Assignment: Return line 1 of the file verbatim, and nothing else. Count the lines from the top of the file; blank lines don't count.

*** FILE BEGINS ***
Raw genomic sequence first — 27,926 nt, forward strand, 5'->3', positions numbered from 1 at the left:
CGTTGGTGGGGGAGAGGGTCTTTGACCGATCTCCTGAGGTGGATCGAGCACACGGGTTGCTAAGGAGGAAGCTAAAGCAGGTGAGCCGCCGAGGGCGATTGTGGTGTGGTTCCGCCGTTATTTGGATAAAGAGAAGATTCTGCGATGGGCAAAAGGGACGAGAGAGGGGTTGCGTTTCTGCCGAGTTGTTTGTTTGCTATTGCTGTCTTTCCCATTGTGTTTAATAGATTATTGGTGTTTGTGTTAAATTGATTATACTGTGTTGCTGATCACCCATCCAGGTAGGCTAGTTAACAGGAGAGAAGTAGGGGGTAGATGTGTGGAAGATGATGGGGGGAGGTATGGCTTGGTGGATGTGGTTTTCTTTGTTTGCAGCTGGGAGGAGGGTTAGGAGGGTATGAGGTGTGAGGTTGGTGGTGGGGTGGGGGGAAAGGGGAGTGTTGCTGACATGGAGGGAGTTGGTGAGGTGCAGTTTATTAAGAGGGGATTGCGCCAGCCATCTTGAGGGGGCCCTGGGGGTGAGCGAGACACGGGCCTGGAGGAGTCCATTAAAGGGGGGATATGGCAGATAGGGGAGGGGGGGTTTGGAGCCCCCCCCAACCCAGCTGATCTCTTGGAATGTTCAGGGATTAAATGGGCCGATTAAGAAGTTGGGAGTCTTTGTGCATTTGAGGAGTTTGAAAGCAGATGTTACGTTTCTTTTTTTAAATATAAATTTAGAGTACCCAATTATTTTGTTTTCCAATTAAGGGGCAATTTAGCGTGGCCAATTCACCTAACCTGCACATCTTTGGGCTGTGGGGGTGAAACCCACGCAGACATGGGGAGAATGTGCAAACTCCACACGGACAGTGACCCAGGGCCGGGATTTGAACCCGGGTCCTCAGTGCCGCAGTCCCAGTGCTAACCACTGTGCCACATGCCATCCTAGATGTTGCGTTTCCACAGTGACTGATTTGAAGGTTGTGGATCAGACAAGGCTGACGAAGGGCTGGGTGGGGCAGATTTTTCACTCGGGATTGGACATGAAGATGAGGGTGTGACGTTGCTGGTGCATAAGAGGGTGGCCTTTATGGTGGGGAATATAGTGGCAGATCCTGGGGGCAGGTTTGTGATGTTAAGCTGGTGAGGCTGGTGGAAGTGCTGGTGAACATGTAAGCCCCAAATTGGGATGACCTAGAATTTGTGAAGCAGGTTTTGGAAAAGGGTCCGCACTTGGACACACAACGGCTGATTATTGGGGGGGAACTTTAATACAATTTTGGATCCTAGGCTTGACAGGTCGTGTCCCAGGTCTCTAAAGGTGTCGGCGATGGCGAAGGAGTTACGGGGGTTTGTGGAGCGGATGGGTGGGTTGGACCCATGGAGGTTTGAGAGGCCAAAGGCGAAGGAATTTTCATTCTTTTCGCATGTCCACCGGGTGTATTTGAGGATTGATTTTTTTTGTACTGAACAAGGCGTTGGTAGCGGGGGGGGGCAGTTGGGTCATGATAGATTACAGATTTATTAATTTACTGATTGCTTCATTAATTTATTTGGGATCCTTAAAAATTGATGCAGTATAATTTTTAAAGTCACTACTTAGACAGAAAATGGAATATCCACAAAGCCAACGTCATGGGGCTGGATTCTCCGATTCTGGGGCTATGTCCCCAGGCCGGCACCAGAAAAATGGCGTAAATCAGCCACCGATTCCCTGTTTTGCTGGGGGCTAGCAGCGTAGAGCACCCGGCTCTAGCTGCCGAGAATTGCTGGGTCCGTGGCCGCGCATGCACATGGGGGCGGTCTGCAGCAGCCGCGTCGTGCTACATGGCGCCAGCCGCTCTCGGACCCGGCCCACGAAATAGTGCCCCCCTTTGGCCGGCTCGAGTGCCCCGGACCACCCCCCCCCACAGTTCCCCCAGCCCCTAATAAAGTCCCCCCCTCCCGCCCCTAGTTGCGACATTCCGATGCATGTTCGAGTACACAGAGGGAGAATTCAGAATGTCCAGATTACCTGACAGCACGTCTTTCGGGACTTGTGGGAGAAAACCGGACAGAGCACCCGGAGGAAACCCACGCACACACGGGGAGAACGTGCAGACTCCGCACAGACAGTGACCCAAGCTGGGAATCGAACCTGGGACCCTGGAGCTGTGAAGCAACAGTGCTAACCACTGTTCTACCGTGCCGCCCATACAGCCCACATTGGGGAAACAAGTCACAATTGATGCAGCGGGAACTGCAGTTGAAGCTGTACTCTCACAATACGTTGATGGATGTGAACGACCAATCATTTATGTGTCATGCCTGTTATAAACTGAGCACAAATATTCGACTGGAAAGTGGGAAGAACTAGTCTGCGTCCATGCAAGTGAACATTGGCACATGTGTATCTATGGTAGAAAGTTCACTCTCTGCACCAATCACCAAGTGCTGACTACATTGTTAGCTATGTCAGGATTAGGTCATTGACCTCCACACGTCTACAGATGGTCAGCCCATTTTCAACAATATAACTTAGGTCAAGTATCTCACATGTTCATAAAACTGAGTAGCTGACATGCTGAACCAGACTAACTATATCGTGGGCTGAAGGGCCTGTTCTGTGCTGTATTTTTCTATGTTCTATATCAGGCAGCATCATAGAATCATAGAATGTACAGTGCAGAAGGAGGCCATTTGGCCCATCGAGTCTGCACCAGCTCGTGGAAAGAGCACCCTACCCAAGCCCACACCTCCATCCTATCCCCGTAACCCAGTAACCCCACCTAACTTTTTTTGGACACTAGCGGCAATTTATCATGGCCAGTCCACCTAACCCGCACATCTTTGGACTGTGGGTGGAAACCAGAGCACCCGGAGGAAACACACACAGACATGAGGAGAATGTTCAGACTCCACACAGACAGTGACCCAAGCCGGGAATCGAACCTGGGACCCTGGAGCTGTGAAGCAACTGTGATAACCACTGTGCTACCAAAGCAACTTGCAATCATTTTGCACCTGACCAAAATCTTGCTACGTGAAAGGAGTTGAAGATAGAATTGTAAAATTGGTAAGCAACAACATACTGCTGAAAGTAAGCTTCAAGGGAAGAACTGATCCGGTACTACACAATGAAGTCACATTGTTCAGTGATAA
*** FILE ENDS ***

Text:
Raw genomic sequence first — 27,926 nt, forward strand, 5'->3', positions numbered from 1 at the left: